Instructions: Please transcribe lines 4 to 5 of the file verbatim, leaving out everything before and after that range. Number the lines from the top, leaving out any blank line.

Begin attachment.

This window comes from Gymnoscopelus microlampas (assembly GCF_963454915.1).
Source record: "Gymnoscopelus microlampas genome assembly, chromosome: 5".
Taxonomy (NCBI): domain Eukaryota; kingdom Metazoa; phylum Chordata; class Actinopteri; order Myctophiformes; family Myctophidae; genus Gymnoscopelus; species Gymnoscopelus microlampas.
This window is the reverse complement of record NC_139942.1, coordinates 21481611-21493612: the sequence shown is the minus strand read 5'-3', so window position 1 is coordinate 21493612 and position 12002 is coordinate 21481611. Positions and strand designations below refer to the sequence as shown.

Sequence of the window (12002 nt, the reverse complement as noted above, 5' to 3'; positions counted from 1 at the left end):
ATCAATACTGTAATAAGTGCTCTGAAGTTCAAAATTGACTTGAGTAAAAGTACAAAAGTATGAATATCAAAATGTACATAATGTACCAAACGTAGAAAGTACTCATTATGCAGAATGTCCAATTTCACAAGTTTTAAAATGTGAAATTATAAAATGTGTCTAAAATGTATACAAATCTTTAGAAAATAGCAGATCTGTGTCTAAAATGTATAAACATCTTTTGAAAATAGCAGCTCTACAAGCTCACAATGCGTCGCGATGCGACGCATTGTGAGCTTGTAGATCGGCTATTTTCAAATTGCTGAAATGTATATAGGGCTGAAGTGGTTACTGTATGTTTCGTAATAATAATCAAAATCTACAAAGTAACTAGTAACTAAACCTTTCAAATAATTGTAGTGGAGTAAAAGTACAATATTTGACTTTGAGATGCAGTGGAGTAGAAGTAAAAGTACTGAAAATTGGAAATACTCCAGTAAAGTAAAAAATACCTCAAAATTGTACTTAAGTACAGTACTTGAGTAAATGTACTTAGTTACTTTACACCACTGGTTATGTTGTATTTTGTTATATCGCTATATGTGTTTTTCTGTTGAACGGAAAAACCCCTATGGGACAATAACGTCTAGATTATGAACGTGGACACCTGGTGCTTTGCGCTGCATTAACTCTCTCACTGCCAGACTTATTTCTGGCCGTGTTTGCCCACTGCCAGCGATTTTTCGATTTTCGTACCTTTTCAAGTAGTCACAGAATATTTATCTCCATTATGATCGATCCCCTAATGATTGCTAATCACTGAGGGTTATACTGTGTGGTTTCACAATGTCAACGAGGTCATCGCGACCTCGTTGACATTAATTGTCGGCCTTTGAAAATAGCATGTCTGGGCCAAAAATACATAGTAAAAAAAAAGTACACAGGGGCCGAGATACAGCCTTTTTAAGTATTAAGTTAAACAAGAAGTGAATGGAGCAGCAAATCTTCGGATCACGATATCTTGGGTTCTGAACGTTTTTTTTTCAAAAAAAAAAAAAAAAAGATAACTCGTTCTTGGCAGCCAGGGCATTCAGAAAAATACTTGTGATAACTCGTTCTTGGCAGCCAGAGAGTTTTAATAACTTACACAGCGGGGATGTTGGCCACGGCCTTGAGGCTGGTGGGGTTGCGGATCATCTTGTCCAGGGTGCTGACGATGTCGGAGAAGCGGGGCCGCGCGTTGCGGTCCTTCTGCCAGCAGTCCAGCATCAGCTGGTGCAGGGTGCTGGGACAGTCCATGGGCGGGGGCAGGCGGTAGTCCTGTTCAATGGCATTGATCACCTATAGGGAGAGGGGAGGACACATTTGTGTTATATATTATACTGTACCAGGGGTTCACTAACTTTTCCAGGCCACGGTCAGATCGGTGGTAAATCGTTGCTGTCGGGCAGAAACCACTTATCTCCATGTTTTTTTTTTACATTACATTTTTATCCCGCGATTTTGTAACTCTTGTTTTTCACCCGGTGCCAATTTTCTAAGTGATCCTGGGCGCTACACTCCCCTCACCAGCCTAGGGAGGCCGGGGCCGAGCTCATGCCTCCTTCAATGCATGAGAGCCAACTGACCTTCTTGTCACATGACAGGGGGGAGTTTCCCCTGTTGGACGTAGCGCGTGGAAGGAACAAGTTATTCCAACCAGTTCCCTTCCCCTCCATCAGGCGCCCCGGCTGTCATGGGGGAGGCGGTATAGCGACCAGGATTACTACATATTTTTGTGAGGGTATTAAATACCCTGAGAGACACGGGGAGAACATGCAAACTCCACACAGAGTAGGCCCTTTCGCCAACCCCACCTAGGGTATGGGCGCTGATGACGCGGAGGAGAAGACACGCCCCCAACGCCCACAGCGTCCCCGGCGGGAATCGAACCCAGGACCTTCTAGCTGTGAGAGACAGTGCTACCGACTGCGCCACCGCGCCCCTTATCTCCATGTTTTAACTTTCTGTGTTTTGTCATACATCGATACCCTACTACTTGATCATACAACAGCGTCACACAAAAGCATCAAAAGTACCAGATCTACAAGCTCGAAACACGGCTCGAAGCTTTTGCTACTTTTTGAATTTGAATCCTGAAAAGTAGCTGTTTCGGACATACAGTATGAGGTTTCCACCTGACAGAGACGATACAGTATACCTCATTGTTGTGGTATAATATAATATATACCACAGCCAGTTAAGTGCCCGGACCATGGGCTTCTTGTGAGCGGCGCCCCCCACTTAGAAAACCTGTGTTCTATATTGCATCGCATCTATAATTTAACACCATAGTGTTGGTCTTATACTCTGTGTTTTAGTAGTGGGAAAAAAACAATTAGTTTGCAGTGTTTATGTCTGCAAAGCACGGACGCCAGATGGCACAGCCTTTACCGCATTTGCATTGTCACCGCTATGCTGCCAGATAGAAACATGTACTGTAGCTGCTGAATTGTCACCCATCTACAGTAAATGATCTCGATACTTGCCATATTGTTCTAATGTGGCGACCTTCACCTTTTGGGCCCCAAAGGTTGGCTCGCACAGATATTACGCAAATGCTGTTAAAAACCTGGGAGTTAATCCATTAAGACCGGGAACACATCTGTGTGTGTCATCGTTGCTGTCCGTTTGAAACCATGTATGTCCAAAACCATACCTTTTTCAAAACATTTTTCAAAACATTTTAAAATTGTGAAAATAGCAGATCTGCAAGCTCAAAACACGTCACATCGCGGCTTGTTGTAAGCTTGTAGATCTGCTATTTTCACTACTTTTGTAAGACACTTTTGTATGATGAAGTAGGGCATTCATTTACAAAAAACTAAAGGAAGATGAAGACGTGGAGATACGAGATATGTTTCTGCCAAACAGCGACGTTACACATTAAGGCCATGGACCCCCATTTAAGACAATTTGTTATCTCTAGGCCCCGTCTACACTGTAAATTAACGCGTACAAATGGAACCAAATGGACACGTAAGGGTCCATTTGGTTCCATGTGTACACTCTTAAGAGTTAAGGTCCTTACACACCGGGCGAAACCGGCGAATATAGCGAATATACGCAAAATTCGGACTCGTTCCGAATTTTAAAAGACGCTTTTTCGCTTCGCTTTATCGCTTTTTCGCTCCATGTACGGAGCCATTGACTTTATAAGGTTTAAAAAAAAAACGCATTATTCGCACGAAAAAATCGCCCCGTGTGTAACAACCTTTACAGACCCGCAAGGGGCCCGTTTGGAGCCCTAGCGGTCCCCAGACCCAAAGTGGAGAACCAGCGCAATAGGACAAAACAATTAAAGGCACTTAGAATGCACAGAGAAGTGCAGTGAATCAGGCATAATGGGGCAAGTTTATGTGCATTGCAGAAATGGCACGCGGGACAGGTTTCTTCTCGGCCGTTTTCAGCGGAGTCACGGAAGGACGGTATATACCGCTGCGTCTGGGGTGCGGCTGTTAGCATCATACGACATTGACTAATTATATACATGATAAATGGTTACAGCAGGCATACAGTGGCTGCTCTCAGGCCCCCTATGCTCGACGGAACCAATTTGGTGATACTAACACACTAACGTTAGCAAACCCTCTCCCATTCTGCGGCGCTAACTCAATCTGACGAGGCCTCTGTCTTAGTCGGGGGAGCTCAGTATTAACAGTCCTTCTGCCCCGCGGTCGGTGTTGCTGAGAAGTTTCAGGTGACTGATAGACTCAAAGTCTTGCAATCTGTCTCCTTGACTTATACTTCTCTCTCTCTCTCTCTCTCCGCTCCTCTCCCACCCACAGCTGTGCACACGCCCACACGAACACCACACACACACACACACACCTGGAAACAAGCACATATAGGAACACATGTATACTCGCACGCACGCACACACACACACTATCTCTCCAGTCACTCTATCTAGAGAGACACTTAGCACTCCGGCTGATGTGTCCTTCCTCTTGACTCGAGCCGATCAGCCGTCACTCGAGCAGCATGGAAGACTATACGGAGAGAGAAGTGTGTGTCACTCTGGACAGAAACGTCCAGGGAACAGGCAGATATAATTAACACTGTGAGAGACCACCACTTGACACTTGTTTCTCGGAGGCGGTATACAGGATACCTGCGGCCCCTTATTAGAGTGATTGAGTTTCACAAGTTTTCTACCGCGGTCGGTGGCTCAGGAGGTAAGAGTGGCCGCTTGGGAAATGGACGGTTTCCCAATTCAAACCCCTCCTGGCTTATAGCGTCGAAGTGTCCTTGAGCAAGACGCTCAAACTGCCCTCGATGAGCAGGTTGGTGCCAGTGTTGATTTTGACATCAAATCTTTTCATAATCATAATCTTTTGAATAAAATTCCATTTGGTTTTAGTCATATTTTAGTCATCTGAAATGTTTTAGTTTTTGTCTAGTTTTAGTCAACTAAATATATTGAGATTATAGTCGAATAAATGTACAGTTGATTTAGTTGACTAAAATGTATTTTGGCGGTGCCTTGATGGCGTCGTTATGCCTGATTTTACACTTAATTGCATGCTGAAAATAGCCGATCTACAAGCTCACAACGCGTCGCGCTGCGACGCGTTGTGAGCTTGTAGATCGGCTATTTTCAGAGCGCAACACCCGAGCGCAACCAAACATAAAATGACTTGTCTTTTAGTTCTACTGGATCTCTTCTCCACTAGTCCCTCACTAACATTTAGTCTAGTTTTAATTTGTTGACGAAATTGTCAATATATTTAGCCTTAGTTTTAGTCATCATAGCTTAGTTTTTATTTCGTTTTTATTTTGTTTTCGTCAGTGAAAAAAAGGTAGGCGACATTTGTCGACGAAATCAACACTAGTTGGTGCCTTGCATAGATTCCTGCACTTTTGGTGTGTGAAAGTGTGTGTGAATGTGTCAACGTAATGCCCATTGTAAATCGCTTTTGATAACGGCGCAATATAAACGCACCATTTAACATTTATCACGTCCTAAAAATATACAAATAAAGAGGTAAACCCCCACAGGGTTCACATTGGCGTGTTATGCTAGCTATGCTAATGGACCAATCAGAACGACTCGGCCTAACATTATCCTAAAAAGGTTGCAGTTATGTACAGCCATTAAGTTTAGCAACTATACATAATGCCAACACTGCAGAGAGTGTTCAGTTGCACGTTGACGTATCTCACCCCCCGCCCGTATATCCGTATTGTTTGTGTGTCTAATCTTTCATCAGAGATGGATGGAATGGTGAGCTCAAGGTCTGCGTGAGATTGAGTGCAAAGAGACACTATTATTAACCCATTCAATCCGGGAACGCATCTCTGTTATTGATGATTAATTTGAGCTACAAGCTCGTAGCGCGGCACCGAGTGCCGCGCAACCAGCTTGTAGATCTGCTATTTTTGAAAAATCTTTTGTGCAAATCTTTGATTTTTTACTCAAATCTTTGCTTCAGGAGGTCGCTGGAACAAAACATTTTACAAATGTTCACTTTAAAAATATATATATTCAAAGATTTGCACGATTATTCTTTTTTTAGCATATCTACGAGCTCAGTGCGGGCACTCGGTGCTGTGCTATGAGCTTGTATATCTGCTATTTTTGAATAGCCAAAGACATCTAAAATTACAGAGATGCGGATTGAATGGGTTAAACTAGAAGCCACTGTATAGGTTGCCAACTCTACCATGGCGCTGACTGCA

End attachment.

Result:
This window is the reverse complement of record NC_139942.1, coordinates 21481611-21493612: the sequence shown is the minus strand read 5'-3', so window position 1 is coordinate 21493612 and position 12002 is coordinate 21481611. Positions and strand designations below refer to the sequence as shown.

Sequence of the window (12002 nt, the reverse complement as noted above, 5' to 3'; positions counted from 1 at the left end):